I wanted to know how people first got involved with ODTUG so I sent out an email to some of my fellow ODTUGgers. Due to the sheer volume of responses I'll be posting multiple blogs to share their experience with you. Today's post highlights Christian Rokitta, Kim Berg Hansen, and Roel Hartman.
My first Kaleidoscope conference was Monterey in 2009. I was very impressed with the speaker lineup and managed to convince my manager to fund the trip and conference. The conference was great in every aspect: Lots of good quality sessions, perfect food, and lots of people to talk to. What I like most about Kscope: it’s all focused on us developers; making us feel comfortable and creating an atmosphere, almost like you are a part of one big family. Speakers, fellow developers, Oracle development teams, everybody comes for the same reason: to share knowledge. I was so impressed with the conference format and got to meet so many people, I decided to come back again.
Another thing I learned: Being an Oracle developer for many years, I too have knowledge people are interested in hearing and learning from. When the call for papers for Kscope10 was opened a few months later, I submitted two abstracts. Unfortunately these didn’t get accepted and being busy starting up my own business in 2010, I had to miss that year’s conference. I managed to participate again at Kscope11 and 12, this time as a presenter myself. Again, the events were perfectly organized and I went home with my luggage full of inspiration and ideas.
I’m already looking forward to presenting at Kscope13 in New Orleans. It feels like a family reunion. I still think: this is one of the best conferences to learn, meet, and expand your network and have fun at the same time; worth the money and twelve-hour flight. It pays off for me, definitely.
~ Christian Rokitta, themes4apex.com
I used to attend OpenWorld every few years or so, but it just got too big to easily network with other developers. ODTUG was represented at OpenWorld where I heard of Kaleidoscope, which sounded like a good choice for me, so I went to Kaleidoscope 2010 in Washington, D.C.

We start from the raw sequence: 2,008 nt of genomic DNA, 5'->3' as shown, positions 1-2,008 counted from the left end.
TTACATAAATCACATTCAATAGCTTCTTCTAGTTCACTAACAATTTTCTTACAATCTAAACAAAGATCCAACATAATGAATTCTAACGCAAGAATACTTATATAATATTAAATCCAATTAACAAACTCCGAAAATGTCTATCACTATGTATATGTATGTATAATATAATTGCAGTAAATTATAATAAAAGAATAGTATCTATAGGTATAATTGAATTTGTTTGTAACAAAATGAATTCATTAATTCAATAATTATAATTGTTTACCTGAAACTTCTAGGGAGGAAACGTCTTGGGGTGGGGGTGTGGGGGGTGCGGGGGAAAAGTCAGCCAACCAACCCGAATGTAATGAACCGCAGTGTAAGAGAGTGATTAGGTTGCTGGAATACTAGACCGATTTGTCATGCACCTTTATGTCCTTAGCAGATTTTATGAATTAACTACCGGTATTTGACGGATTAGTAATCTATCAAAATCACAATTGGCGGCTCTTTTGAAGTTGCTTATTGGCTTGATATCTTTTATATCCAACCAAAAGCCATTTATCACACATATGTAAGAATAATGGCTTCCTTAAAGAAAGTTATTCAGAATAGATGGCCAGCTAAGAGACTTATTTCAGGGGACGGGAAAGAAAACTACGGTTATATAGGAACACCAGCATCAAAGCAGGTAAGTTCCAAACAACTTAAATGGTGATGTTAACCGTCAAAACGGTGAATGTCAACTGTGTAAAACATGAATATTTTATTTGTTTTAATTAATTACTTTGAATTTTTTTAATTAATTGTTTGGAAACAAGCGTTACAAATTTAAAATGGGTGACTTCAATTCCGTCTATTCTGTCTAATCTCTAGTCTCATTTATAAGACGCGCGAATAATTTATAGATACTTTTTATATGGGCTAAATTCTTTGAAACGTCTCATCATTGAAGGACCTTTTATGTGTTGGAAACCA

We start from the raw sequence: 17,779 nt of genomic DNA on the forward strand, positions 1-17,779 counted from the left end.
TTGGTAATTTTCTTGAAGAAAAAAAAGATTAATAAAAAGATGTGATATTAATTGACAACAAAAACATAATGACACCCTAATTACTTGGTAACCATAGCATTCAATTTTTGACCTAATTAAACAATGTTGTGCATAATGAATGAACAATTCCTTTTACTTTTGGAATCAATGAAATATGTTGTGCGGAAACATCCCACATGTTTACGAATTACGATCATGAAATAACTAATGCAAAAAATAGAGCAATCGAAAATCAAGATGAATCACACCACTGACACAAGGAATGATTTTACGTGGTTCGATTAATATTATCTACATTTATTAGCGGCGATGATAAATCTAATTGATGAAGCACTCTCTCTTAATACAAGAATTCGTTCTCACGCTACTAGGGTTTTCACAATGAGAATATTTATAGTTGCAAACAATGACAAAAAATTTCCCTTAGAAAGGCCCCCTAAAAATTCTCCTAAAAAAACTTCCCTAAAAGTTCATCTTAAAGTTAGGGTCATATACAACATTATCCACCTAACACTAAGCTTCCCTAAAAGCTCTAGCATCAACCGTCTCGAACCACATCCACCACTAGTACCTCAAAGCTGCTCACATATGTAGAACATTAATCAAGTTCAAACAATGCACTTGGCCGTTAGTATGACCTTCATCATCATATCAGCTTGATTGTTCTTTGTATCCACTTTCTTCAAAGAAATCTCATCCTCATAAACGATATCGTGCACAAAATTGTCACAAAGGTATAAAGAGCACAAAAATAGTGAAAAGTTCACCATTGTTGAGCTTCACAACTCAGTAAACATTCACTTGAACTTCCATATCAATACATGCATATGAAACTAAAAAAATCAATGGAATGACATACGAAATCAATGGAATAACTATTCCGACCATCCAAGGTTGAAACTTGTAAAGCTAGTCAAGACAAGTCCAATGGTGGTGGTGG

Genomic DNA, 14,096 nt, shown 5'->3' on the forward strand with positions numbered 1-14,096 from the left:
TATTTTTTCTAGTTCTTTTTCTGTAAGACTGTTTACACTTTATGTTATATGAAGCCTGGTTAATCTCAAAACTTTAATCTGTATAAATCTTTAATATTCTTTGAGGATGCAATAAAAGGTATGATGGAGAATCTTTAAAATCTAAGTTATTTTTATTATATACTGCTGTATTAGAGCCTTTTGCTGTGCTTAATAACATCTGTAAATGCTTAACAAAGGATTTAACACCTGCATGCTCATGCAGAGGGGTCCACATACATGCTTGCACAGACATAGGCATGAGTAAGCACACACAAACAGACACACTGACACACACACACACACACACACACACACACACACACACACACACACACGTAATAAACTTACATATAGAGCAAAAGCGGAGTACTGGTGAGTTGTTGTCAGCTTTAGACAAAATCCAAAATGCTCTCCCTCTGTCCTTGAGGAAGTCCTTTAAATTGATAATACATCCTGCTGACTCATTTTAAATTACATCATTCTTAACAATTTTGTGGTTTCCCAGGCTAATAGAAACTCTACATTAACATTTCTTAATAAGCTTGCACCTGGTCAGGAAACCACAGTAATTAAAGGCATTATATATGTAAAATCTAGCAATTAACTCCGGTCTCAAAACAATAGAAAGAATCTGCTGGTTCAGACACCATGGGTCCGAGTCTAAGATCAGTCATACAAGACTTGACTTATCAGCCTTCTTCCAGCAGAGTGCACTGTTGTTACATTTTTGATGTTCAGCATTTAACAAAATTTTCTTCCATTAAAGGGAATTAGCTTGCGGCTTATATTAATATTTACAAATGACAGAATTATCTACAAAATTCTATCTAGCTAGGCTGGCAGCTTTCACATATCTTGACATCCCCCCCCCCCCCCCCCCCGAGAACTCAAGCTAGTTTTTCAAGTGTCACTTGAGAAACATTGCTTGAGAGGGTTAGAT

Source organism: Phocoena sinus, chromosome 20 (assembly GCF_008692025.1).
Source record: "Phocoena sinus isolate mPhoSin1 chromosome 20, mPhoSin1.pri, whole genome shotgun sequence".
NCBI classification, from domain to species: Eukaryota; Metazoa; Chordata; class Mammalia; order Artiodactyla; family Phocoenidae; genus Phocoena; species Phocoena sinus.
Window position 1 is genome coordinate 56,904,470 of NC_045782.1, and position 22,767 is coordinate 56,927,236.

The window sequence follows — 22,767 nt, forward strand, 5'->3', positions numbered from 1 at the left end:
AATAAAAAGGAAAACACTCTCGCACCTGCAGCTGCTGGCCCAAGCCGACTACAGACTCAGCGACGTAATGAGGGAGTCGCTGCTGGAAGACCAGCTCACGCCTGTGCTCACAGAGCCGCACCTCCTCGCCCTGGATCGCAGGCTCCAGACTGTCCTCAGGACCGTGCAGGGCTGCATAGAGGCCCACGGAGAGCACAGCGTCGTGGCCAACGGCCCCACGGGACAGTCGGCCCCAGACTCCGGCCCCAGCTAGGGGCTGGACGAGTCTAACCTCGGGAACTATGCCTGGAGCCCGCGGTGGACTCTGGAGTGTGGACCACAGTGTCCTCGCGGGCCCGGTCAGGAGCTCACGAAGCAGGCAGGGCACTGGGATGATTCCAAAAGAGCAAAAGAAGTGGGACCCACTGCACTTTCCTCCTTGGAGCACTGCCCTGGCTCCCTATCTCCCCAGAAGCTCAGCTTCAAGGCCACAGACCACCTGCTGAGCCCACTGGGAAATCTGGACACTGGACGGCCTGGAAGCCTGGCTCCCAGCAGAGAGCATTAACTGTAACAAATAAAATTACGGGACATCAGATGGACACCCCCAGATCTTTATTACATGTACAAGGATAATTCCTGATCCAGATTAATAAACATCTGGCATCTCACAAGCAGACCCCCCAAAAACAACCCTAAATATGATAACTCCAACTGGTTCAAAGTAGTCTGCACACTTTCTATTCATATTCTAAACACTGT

It was perfect for me: Big enough to have tons of great content, small enough for great peer networking. Quality of attendees was high so practically everybody I met could "tech speak" and everybody both learned and taught at the same time. A textbook example of great peer-to-peer knowledge exchange - I went straight home to my boss and got his OK for attending Kscope every year and for a continued ODTUG membership.
So I kept learning from ODTUG members, Tech Journal authors, and Kscope speakers and attendees alike. And I found I could return the favor and help others on my passion: writing advanced SQL statements. I have answered questions on ODTUG mailing lists and I have presented on analytic functions at Kscope12 in San Antonio. I have even assisted the ODTUG president on a piece of SQL - it's great to be useful. :-)
The thing about exchanging knowledge with your peers is that the "collective brain" you participate in gets larger than the sum of all the individuals. You give out your knowledge, yes, but you receive ten-fold or hundred-fold in return. ODTUG and Kscope is a collection of some of the best possible people to get involved with - it has been an important catalyst for my attempt to become a SQL Evangelist and spread the word of the SQL Power. ;-)
~ Kim Berg Hansen, T. Hansen Gruppen A/S
My first contact with ODTUG was from afar. It was 2007 and I was heavily interested in everything around Oracle Application Express (APEX) - and still am. I found out that there was a great conference going on somewhere in the US - don't even know where - where APEX got a great deal of attention. So I decided I had to go there next year and started lobbying at the company I was working for at that time. It all worked out very well and in June 2008 I found myself in a hot and steaming New Orleans! (And what happens in New Orleans….)
I immediately experienced the most attractive points of the Kscope conferences: The size is just perfect! Large enough to get lots of extreme content, yet small enough to get in touch with whoever is around. So I used this opportunity to build friendships with lots of people that last until today. And even when we just meet just a few times a year during a conference somewhere, it is like meeting family again.
The best way to get the most out of it is to sign up as an ambassador (to introduce the speakers) so you get to know those people and they get to know you!
~ Roel Hartman, APEX Evangelists